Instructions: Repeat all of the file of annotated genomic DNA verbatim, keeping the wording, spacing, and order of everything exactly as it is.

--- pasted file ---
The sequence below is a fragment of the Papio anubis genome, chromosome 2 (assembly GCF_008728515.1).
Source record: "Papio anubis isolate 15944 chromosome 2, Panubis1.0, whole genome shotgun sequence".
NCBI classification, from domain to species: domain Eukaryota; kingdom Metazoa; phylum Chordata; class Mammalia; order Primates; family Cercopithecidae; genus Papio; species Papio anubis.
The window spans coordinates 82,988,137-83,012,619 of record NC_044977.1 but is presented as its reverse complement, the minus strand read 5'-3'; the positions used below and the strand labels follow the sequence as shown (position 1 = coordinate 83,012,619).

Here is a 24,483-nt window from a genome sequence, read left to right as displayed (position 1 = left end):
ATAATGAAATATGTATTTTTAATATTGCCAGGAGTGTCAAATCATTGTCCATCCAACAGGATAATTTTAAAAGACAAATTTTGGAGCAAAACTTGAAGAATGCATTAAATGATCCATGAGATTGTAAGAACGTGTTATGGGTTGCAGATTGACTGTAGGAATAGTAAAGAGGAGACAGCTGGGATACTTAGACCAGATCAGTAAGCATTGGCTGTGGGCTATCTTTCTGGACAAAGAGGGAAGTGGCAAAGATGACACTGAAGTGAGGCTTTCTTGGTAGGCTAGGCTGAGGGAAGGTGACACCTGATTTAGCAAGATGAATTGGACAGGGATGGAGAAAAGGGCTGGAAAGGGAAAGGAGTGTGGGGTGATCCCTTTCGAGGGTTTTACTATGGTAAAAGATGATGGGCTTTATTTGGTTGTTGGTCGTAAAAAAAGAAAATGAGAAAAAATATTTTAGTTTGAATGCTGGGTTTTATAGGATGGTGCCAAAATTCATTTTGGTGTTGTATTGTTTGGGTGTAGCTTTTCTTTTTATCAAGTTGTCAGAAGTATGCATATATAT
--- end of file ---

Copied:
The sequence below is a fragment of the Papio anubis genome, chromosome 2 (assembly GCF_008728515.1).
Source record: "Papio anubis isolate 15944 chromosome 2, Panubis1.0, whole genome shotgun sequence".
NCBI classification, from domain to species: domain Eukaryota; kingdom Metazoa; phylum Chordata; class Mammalia; order Primates; family Cercopithecidae; genus Papio; species Papio anubis.
The window spans coordinates 82,988,137-83,012,619 of record NC_044977.1 but is presented as its reverse complement, the minus strand read 5'-3'; the positions used below and the strand labels follow the sequence as shown (position 1 = coordinate 83,012,619).

Here is a 24,483-nt window from a genome sequence, read left to right as displayed (position 1 = left end):
ATAATGAAATATGTATTTTTAATATTGCCAGGAGTGTCAAATCATTGTCCATCCAACAGGATAATTTTAAAAGACAAATTTTGGAGCAAAACTTGAAGAATGCATTAAATGATCCATGAGATTGTAAGAACGTGTTATGGGTTGCAGATTGACTGTAGGAATAGTAAAGAGGAGACAGCTGGGATACTTAGACCAGATCAGTAAGCATTGGCTGTGGGCTATCTTTCTGGACAAAGAGGGAAGTGGCAAAGATGACACTGAAGTGAGGCTTTCTTGGTAGGCTAGGCTGAGGGAAGGTGACACCTGATTTAGCAAGATGAATTGGACAGGGATGGAGAAAAGGGCTGGAAAGGGAAAGGAGTGTGGGGTGATCCCTTTCGAGGGTTTTACTATGGTAAAAGATGATGGGCTTTATTTGGTTGTTGGTCGTAAAAAAAGAAAATGAGAAAAAATATTTTAGTTTGAATGCTGGGTTTTATAGGATGGTGCCAAAATTCATTTTGGTGTTGTATTGTTTGGGTGTAGCTTTTCTTTTTATCAAGTTGTCAGAAGTATGCATATATAT